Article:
Step 1:

  • The moving defendant should file the following documents in the appropriate district court:   
    Notice of Removal - Affirmatively state and explain the grounds for removal and include each of the documents which were served and filed in state court (complaint, answer, etc.).
  • Joinder - If applicable, ensure that each defendant has joined the Notice of Removal.
    With few exceptions, removal will only be permitted if every defendant joins the Notice of Removal. See, e.g., Hewitt v. City of Stanton, 798 F.2d 1230, 1232 (9th Cir. 1986); Doe v. Kerwood, 969 F.2d 165, 167 (5th Cir. 1992).
  • Miscellaneous Documents - Depending on the relevant local rules, defendants may be required to file a Civil Cover Sheet, Notice of Related Cases, Disclosure Statement, Notice of Pendency of Other Actions, and Certification as to Interested Parties.

Step 2:

  • The moving defendant should file the following documents in the state court from which the case is being removed:
  • Notice To Adverse Party of Removal of Case To Federal Court - Promptly give written notice of the removal to all adverse parties, making sure to attach a copy of the filed Notice of Removal. 28 U.S.C. § 1446(d) (2009).
  • Notice To Clerk Of Removal to Federal Court - Notify the state court of the removal action and that notice of said action has been given to each adverse party. 28 U.S.C. § 1446(d).
    Filing this with the state court "effect[s] the removal and [directs that] the State court shall proceed no further unless and until the case is remanded." 28 U.S.C. § 1446(d).  

Step 3:

  • The moving defendant should file the following documents in the district court where the Notice of Certificate of Service of Notice to Adverse Party of Removal of Case to Federal Court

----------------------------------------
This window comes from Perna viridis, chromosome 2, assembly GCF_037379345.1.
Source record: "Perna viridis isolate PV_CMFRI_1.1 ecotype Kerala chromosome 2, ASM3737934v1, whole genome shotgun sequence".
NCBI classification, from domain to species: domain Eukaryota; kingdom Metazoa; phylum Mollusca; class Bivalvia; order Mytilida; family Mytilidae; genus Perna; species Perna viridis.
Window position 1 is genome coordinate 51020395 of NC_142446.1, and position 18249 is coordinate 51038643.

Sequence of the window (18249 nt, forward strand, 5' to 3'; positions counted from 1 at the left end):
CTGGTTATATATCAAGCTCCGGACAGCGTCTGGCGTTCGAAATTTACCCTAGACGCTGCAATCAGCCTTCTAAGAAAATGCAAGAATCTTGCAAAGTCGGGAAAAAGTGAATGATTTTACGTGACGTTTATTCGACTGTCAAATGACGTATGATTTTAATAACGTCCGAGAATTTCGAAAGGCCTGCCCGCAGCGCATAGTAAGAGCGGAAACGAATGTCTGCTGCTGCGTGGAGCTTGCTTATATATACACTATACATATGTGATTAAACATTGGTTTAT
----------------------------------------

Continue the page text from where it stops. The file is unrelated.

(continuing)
• Certificate of Service of Notice to State Court Clerk of Removal to Federal Court
  • Certificate of Service To Adverse Parties of Supporting Documentation - certifies that copies of those documents given to the defendant by the district court in response to the filing of the Notice of Removal have been provided to each adverse party.

Conclusion
This article outlines the basic requirements of removing a case to federal court. As you may encounter a range of complex, case-specific issues during this process, ensure that you leave yourself sufficient time to conduct a review of case law specific to your jurisdiction. Moreover, as each district court is likely to supplement or otherwise modify the requirements listed above, be sure to check the appropriate district court's local rules as well as those of the judge handling your case.


1 A plaintiff may never remove its own case, even if the defendant files counterclaims alleging violations of federal law. See, e.g., Progressive West Ins. Co. v. Preciado, 479 F.3d 1014, 1017 (9th Cir. 2007). Instead, a plaintiff must seek dismissal of the case and then re-file in federal court. Id.